In a previous study in the pre-HAART era, IL-7 was shown to upregulate HIV-1 replication from PBMCs of HIV-1–infected individuals ex vivo, although these subjects were not on HAART, and thus the noise of high levels of viral load and continuous viral replication prevented further analysis regarding the possible effects on true HIV-1 latency (25). In our study, the effects of IL-7 on HIV-1 replication were tested in both CD8+ T cell/monocyte–depleted PBMCs and pure populations of resting CD4+ T lymphocytes, with complementary results. Moreover, our present data indicate that IL-7 had a direct effect on resting CD4+ T lymphocyte–associated viral outgrowth. This rules out the possibility that contaminating cells in the CD8+ T cell/monocyte–depleted PBMC cocultures may have interfered with the induction of HIV-1 replication, either directly or through the release of cytokines or chemokines. Furthermore, potentially interfering secondary cytokines were not detected in IL-7–treated resting CD4+ T cell coculture supernatants, via a proteomics approach. Thus, these results strongly suggest that IL-7 alone is more efficient than PHA/IL-2 in inducing HIV-1 replication directly from latently infected cells of HIV-1–infected subjects on HAART. In future studies, it will be interesting and possibly important to combine IL-7 with other cytokines including, but not limited to, IL-2.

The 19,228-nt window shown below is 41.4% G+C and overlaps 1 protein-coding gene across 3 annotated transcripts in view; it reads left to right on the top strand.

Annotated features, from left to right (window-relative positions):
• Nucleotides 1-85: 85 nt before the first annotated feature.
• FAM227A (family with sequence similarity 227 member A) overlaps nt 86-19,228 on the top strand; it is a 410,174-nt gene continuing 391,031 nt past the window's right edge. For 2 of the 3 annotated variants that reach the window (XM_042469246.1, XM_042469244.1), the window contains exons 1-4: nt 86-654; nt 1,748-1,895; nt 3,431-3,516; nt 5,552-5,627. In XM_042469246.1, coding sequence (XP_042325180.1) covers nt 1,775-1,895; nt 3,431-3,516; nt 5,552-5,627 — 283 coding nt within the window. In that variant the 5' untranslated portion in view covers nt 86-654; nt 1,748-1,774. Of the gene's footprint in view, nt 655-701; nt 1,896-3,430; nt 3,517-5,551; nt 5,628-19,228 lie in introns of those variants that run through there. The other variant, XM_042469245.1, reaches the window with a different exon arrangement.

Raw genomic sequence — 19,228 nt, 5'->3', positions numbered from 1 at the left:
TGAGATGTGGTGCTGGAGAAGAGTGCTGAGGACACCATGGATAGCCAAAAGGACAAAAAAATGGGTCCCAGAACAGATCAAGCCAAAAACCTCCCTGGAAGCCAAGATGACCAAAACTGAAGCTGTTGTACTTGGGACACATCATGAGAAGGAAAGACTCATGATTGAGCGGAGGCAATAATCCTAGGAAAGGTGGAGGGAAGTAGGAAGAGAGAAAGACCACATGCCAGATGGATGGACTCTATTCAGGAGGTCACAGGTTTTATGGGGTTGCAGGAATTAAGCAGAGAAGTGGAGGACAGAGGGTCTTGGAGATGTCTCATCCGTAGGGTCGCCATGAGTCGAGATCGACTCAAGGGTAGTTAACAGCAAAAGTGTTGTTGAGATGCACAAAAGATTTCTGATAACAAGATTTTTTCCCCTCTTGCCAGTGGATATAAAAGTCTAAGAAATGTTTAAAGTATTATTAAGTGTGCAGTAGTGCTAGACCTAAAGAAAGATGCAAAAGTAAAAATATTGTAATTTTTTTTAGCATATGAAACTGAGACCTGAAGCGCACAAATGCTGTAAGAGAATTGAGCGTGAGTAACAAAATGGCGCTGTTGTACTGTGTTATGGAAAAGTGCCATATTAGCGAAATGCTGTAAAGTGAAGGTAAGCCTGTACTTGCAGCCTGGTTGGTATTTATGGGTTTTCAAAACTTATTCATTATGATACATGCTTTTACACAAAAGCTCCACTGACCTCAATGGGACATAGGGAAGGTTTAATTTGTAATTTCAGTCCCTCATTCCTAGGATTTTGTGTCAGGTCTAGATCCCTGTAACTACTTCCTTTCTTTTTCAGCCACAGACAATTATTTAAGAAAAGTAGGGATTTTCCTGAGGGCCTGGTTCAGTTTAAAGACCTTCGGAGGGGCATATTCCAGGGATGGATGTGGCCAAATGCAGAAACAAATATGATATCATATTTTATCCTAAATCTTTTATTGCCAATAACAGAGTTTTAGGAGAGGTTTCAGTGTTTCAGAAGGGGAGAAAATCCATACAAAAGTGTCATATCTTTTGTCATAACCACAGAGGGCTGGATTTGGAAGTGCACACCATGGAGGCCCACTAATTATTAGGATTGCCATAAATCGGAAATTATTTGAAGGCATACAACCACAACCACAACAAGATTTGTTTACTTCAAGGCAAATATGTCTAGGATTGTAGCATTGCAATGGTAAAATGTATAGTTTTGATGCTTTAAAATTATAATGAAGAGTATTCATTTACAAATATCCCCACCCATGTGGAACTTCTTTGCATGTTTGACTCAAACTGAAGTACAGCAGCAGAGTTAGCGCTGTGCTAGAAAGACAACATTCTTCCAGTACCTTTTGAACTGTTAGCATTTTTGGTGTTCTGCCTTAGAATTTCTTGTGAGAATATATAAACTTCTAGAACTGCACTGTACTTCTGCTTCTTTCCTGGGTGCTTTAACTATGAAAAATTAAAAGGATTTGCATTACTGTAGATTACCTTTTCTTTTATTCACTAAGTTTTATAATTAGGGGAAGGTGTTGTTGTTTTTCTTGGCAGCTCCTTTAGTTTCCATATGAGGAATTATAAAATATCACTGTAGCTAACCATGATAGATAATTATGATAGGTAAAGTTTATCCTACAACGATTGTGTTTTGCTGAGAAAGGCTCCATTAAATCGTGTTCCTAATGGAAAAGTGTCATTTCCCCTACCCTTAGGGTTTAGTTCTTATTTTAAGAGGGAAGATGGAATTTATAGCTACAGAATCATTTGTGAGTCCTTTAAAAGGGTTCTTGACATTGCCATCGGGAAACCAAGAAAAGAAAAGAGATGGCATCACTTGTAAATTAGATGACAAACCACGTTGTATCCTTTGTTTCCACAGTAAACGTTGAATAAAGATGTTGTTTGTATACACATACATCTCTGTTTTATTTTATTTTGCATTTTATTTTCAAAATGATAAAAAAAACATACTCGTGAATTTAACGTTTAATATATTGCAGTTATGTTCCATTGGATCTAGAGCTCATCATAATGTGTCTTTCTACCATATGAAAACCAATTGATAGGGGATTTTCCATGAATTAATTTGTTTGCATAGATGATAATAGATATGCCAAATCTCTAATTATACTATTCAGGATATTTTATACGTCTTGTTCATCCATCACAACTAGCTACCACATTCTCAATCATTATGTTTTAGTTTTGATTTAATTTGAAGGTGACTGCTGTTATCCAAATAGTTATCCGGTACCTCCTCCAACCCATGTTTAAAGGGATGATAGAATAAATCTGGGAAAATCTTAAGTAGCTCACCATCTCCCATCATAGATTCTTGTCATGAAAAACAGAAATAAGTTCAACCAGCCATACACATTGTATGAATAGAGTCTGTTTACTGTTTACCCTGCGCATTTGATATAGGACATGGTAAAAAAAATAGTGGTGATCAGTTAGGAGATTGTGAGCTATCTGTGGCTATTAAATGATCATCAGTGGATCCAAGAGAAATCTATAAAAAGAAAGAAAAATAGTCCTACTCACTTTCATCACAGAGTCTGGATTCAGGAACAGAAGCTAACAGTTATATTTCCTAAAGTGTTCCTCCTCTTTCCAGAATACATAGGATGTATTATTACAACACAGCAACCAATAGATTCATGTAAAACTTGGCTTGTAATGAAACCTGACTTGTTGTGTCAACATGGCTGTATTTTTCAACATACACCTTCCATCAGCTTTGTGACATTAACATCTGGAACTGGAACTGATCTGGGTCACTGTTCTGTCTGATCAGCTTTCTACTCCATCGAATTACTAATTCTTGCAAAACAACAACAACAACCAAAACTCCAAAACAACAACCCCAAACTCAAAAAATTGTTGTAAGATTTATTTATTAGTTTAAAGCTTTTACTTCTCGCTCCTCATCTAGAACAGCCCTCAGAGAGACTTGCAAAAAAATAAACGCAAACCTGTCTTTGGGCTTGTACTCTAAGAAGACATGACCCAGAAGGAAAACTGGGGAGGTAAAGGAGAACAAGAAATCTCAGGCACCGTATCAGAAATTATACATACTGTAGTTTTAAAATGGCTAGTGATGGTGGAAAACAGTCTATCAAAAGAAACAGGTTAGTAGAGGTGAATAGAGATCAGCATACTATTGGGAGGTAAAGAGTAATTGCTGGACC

We hypothesized that IL-7 and PHA/IL-2 stimulation might induce the replication of different viral strains. As such, the HIV-1 envelope gp120 V1–V5 region was sequenced and analyzed. Interestingly, the phylogenetic trees revealed that in patients 1 and 2 there were 2 primary branches showing distinct segregation of sequences with regard to PHA/IL-2–induced and IL-7–induced viruses (Figure 1, A and B). Patient 3 revealed distinct PHA/IL-2–induced versus IL-7–induced virions from solely resting CD4+ T lymphocytes (Figure 1C). In patient 4, 2 viral populations were also clustered tightly in separate sub-branches (Figure 1D). Cytokine-induced replication-competent viruses were contained in the corresponding proviral pool of PBMCs and/or pure resting CD4+ T lymphocytes. These results strongly indicated that different cytokines had induced divergent proviral DNA expression from the CD4+ T lymphocyte proviral archive. It remains a formally possible hypothesis that the existence of diverse proviral quasispecies may occur in distinct subpopulations of resting CD4+ T lymphocytes, such as CD4+/CD45RA+ naive and CD4+/CD45RO+ memory T lymphocytes. In addition, regulation of viral expression by specific cytokines, possibly through their effects on viral transcription or at other sites of the lentiviral life cycle, may have led to viral strain–specific induction.